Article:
Series looking at the value of household junk. Christine and her daughter Jo want to be able to enjoy a day of pampering and massage at a luxury spa, but will they make enough?
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Welcome to Cash In The Attic,
programme that helps you search out those hidden treasures in your home and then sell them at auction.
Today I'm in North London and I stopped off to enjoy this rather splendid Georgian country house.
Hendon Hall was built in 1756 and is believed to have been the home of David Garrick,
the famous 18th-century actor and manager of the Theatre Royal, Drury Lane.
After a number of years as a school, the hall was turned into a luxury hotel,
and it was here that the England football squad stayed in 1966, the night before winning the World Cup.
Well, let's hope we'll be able to find antiques and collectables
which will give a star performance when they go under the hammer at auction.
Today on Cash In The Attic, it's family affair. What a team! Mother and daughter, already hard at work.
With girls who aren't afraid to speak their mind.
-I think it's worth a lot more.
I know what Swarovski crystals cost if you have to buy something.
At the auction, Jonty is almost lost for words.
Find out why when today's collectables go under the hammer.
I'm off to meet a fashion-conscious,
hard-working mother and daughter who've called in the team
to help them raise money because they think it's time they had a bit of pampering.
Christine and her daughter Jo have collected many antiques over the years.
Now their home is packed with a wide variety of items, so it should be a very interesting day.
-What are you doing up there?
-A bit taller than you for a change.
I'm glad to see you looking really dapper today, because we're about to meet two ladies who are designers.
-Good. I hope they've got some stylish antiques.
-I'm sure they will. Let's see what they've got.
Christine, Jo, what a team! Mother and daughter.
Already hard at work. So why have you called in Cash In The Attic?
I'd like to declutter because I have so much stuff. I'm getting too old for dusting every day.
Have you earmarked some stuff?
The things I like have been put away, but there are some nice bits that can still go.
What are you going to spend the money on?
Health farm, massage, treatments.
Body, face, the lot. Hair, nails.
And how much do you reckon it'll cost?
If we get £500, I'll be happy.
It takes more than fingers crossed to raise £500, it takes "Roll up your sleeves and let's get to work",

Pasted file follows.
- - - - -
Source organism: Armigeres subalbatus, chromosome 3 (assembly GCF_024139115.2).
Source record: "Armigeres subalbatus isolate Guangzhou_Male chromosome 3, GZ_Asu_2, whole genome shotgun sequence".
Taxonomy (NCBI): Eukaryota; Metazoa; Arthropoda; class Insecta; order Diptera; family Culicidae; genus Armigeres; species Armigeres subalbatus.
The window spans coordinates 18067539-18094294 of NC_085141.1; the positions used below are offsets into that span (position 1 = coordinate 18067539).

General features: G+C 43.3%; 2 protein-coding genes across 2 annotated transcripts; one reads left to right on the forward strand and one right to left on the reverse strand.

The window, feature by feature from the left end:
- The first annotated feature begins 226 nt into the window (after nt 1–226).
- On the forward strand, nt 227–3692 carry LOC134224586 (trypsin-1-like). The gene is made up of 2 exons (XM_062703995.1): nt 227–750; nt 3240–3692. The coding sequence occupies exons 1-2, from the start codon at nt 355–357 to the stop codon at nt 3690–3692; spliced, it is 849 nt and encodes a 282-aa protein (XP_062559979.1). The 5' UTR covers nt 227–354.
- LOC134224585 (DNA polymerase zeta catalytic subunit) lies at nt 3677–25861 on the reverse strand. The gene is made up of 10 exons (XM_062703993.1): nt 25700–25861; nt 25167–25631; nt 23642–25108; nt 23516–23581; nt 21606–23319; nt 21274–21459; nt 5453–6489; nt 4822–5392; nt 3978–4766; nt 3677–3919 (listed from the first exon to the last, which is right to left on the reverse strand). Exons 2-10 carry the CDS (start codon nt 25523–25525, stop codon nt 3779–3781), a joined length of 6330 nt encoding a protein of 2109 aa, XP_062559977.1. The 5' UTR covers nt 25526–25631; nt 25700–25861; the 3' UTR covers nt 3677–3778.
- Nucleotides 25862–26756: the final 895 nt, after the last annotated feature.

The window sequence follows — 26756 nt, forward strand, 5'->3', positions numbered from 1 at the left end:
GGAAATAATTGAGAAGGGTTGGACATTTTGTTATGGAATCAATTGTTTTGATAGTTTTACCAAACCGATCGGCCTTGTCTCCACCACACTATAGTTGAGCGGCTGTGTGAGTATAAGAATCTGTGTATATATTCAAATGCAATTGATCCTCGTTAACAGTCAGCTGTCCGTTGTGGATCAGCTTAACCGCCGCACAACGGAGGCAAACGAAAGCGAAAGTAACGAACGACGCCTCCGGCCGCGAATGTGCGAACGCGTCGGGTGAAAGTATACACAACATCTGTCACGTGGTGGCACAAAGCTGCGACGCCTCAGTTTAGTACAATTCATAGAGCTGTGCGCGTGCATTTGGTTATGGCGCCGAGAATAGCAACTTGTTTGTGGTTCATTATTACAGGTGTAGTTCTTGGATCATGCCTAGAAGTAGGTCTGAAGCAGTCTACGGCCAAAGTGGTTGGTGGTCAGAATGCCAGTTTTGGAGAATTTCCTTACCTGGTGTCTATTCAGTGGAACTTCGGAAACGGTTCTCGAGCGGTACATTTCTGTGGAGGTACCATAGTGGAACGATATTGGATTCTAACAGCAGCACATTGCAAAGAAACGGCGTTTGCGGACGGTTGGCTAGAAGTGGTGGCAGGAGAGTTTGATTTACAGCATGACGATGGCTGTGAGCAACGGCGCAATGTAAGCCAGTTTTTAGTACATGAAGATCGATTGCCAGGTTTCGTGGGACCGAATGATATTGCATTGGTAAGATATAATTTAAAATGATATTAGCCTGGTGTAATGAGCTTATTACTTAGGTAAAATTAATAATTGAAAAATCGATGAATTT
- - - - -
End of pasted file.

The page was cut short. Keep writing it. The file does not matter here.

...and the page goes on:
-so why don't we do just that?
Christine's treasures will keep us busy rummaging all day.
But to be sure the girls enjoy their luxury pampering experience, we have to make £500.
Jonty's the first to find something worth admiring, amongst a glorious collection of glass.
-Jonty. Christine and Jo.
That's a handsome-looking jug, Christine.
-Where did that come from?
-I was engaged to a guy that lasted three days, from Sunday to Tuesday.
He told me I could keep the ring, and I thought, I don't want to wear his ring, so I took it to the shop.
I said, "I don't want any money but I want to take goods to the value of the ring."
This is a claret jug and they usually come in this style.
They usually have a cut-glass base,
and more often than not you get silvered tops to them,
in varying styles, and that is how you can date them, by looking at the design they've used,
usuallyb on the top.
Looking at the style of this, this has a very 19th century feel,
but I believe it just to be a bit later than that.
I would suspect that this claret jug would be made in the 1920s.
Because it's not silver, we're looking a figure of £40-£50, maybe £60.
If it's going to stop me polishing, it has to go.
It's a start, that's for sure, but I think your pampering is
going to cost a bit more than that, so let's see what else we can find.
Estimated at up to £60, this traditional early 20th century silver-plated claret jug
has given us a great start.
With so many antiques, it's difficult to know where to start or what to choose from.
So let's hope we'll enjoy the sweet smell of success with Jo's first discovery.
Jonty, check this out. I believe that's good name.
Lalique, Paris. Let's have a look.
-It looks like it's never been used.
-I doubt it has.
Perhaps we can get it out. Rene Lalique was one of the most influential
art glass designers of the 20th century.
-Originally he was designing jewellery...
..but he was then asked to design scent bottles,